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A/C problem 1996 chevy suburban strange!!!

mprodman on Fri April 03, 2009 12:05 AM User is offline

Year: 1996
Make: Chevy
Model: Suburban
Engine Size: v8
Refrigerant Type: r134
Pressure Low: 0

I am having a A/C problem on a 1996 chevy suburban. The A/C is not
blowing cold air and compressor is not engaging. I First checked the
pressure on low side which read zero. I then charged the system with
the ac on full blast. The pressure went to 35 fast with hardly any of the can
going in so I knew the compressor was not engaging. I then checked
the accumulator by passenger side and it gets voltage when I hit the
AC button. I then checked the wire that leads to front of AC
compressor by the pully on the top of compressor and I dont see any volatage going to there
with everything on. There is also a some wires going to the backside
of the compressor but I did not check those yet. Any ideas on what to
check to see if I can get the AC clutch to engage. - Thanks for any

Here is a picture from another site which shows the wire in question the on the guy is holding seems to be were I dont get any voltage using a volt metter
My compressor and lines look like the ones in this picture.

GM Tech on Fri April 03, 2009 8:39 AM User is offline

If system pressure is not above 47 psi- then your cycling switch is open and it the PCM will not activate the a/c relay-- look at your wiring schematic and you will understand. Also- you can temporarily jumper the connector on the accumulator (the one that plugs into the cycling switch) to see if compressor comes on.

What is your static system pressure?

With an initial pressure of zero--- did you fix your massive leak? did you pull a good vacuum before charging?

The number one A/C diagnostic tool there is- is to know how much refrigerant is in the system- this can only be done by recovering and weighing the refrigerant!!
Just a thought.... 65% of A/C failures in my 3200 car diagnostic database (GM vehicles) are due to loss of refrigerant due to a leak......

Edited: Fri April 03, 2009 at 8:40 AM by GM Tech

NickD on Fri April 03, 2009 9:40 AM User is offline

I never could work on a vehicle wearing gloves and with older GM vehicles, could set the compressor aside when pulling an engine with discharging the system, but wouldn't be a big deal anyway with R-12 selling for around 40-50 cents a pound.

So he is removing the clutch coil connector, but as GMtech stated, you won't get any voltage to that connector until the system is properly charged, and if you added just a tad of R-134a and got pressure, sure sounds like you did not draw a deep vacuum first. Common problem with these things is a compressor shaft seal leak. GM had a very good seal on the old A-6 with none of this EPA stuff, but really cheapened it up when refrigerants became a world wide hazard so they tell us. Doesn't make sense. The cycling switch also acts like a safety switch to prevent operation if the refrigerant is low. Also if the pressure drops due to cold ambient temperatures, compressor will also quit, about 51*F for R-134a, but that would be the actual compressor temperature, engine heats it up, so normally will quit at around 34*F.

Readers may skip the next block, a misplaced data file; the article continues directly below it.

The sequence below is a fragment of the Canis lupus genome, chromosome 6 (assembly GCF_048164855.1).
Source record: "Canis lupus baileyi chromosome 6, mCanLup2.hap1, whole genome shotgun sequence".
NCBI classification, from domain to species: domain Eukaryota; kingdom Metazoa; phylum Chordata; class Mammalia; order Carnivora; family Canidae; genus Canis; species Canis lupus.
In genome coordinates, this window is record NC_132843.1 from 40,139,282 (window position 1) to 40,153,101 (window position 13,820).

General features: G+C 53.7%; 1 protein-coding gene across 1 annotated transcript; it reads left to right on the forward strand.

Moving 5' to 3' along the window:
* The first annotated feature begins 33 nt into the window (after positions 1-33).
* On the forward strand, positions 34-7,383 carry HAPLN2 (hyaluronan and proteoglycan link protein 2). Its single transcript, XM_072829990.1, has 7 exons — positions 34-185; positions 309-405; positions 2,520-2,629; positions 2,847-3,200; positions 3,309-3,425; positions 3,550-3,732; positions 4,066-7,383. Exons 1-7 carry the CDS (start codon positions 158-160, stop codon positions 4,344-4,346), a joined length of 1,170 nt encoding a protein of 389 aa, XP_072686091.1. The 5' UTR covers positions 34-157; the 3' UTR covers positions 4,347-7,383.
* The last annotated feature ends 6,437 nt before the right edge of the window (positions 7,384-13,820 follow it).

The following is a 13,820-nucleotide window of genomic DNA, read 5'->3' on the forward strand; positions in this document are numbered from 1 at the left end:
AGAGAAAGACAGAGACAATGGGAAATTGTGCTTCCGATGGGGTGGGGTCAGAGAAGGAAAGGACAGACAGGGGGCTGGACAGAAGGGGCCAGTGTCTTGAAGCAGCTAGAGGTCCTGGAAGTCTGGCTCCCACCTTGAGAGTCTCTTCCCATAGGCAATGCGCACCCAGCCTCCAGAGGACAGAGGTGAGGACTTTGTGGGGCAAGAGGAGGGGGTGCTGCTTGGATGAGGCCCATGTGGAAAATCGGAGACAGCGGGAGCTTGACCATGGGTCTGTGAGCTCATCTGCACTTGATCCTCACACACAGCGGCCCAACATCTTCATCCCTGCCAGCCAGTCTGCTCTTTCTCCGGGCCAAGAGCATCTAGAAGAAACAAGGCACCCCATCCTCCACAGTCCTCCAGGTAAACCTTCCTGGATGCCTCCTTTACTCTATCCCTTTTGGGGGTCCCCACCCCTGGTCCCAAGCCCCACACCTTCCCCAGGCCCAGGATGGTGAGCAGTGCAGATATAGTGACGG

mprodman on Fri April 03, 2009 2:40 PM User is offline

I dont know much about A/C systems so this is all very greek to me. A few years ago the compressor locked up and burned up the belt. I took it to a shop which put on the new clucth part and keep the other half so I did not have to pay for the full compressor. They had to charge the system as well at this time since there was no pressure in the system after it burned up.

I got the car and AC worked into winter months - Now its time to start using it again and AC did not work. I just went down to the local automotive store and bought a recharge kit.

Hooking up the pressure guage showed zero pressure. I then added the r-134a but it hardly went in and pressure reads like 35psi. I noticed that compressor is not comming on so I cant charge the system correctly anyways.

Is static pressure the pressure of the low side when car is off. - sorry like I said I am new to all this.

I am assumming that there must be a leak and during winter months it has leaked out. I dont know how to pull a good vacuum since all I have is the 25 dollar kit from autostore.
I am also not famaliar with jumping anything I know where the plug is on the accumulator but thats about it. Maybe I am in weigh over my head at this point.

NickD on Fri April 03, 2009 6:46 PM User is offline

At one time or another, every respondent on the board knew nothing about AC. It does take an amount of book reading plus practical experience. So how can one respond to a person that is completely ignorant on this subject without writing a book?

But just a couple of basics, first off those kits should be outlawed, many that came to this board ended up blowing up there systems, you cannot properly charge a system without both monitoring the high and low sides of the system. Then many of these kits have added a sealer that acts more to destroy the system then repair it.

You cannot expect refrigerant to occupy the same space with air, with an indicated 0 psi on your system, it's loaded with air, and over the winter months with condensation, your PAG oil is already contaminated. Now what to do about it is your decision. Could start off my suggesting you get the Mastercool AC handbook located in the home page of this site.

mprodman on Mon April 06, 2009 12:56 PM User is offline

Thanks for the advise - I will check out the mastercool book and refrain from using those store bought kits.

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